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Yannis_H

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  1. He said this back in 2015. In 2018 he became (briefly) the fifth richest person in the world.
  2. Guys, stop seing FUD conspiracies and don't overlook the question. Try to answer it. Why would anyone (let alone, a financial institution) trust a currency that is owned in such a large part by a single person? To say "well, because it's not in his interest to undermine the currency", ot "he's rich enough, it doesn't make a difference if he becomes the richest"... well, these are pointless. None will TRUST somebody's good intentions, good heart, good state of mind, when there's billion at stake, if this person has an overwhelming power that he should not have. None. A currency is not like a company. One person can own 10%, 50% or even 100% of a company. One person cannot own 10% or 50% of a currency. Not if he wants this currency to be functional and trusted by others. I would say: give proper answers - or else, admit you just ...hope. The thing is, hope is not a solid base for financial decisions - especially of a large scale.
  3. There are certain truths that, however trivial or marginal, are decisive in big issues. The big issue here is Ripple’s crash. And the decisive truth, at least for me, has been that Chris Larsen, Ripple’s founder, became during the brief coin’s peak, the 5th richest person in the world. Because of the immense amount of Ripples he owns. To enter the list of the richest people in the world, a person must have done something truly extraordinary and must have been doing it for a while: i.e. the founder and lasting CEO of Facebook, a constant pioneer of digital revolution, the queen of England, an Arab prince. Not the creator and biggest owner of a virtual coin. People may come up with various excuses and justifications to explain this absurdity; the fact remains. It is absurd. I have been watching the club for a while and the conversations prove an old saying: ‘where there is poverty, there is whining’. Some users were boycotting MarketCoinCap, others were discovering Great Manipulators, others were blaming the wales, the sharks, the shrimps. None was asking the basic question: why the international monetary system would accept – let alone strengthen - a new coin that is reserved and owned, to a great extent, by one guy who happens to be its creator? It is the very definition of a fairy tale: if you aren’t a billionaire in dollars or euros, create a new currency and own a huge part of it. And you will live happily ever after. Investors and ‘hodlers’ of Ripple support this rational anomaly. No one is willing to accept that ‘the king is naked’. It’s not the world’s fault that they lose more money every day. I entered Ripple at its peak (didn’t know the facts I discussed above). I still hold 100 XRPs, ‘just in case’. But I regard the particular coin as a perfect example of the absurdity of digital coins’ environment.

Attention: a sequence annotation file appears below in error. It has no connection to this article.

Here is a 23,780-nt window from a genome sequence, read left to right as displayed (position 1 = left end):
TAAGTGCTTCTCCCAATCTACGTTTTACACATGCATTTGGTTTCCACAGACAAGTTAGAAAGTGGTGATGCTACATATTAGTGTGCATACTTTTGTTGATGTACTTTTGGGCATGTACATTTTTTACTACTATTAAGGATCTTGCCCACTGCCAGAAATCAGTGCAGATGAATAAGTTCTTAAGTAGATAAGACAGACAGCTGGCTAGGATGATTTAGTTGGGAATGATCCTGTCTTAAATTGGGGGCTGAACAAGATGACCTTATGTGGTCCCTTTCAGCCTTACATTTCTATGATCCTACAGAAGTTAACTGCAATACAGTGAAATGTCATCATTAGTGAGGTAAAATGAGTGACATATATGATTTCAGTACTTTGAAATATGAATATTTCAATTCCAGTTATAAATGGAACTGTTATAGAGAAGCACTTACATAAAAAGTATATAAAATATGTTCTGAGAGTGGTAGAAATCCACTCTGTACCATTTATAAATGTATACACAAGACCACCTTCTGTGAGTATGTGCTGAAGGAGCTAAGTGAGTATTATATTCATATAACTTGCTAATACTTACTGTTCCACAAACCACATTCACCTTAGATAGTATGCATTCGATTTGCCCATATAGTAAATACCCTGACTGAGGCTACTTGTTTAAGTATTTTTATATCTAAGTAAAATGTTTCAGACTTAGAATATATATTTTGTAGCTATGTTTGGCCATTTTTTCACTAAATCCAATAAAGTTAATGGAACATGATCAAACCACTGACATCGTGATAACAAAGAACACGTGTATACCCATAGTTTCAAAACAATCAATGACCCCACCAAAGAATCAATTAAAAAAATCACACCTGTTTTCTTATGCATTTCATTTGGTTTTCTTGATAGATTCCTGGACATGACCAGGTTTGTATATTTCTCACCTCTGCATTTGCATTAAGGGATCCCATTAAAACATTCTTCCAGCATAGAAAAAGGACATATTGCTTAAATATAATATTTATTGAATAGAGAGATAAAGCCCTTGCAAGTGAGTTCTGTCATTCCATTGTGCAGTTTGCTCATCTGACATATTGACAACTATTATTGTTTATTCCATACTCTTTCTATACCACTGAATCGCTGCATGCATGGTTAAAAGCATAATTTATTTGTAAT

4. The floks at Ripple own the majority of Ripples stock. I hope they didn't cash.
  5. OK, from the guy who bought expensive (2.15 in euro, 2.5+ in USD). I am not here for the short term - I bought to stay. I am sad, of course, cause had I waited 2 days I could buy much more XRPs for the same amount. But the major concern is loosing the major part of my invested euros. Some could say 'don;t worry', others (especially in other coin forums) would say 'hmm... likely', the truth is nobody knows for sure. After one drawback (having bought at the peak of the XRP price so far) I just hope I will experience one and only drawback. Let's see....
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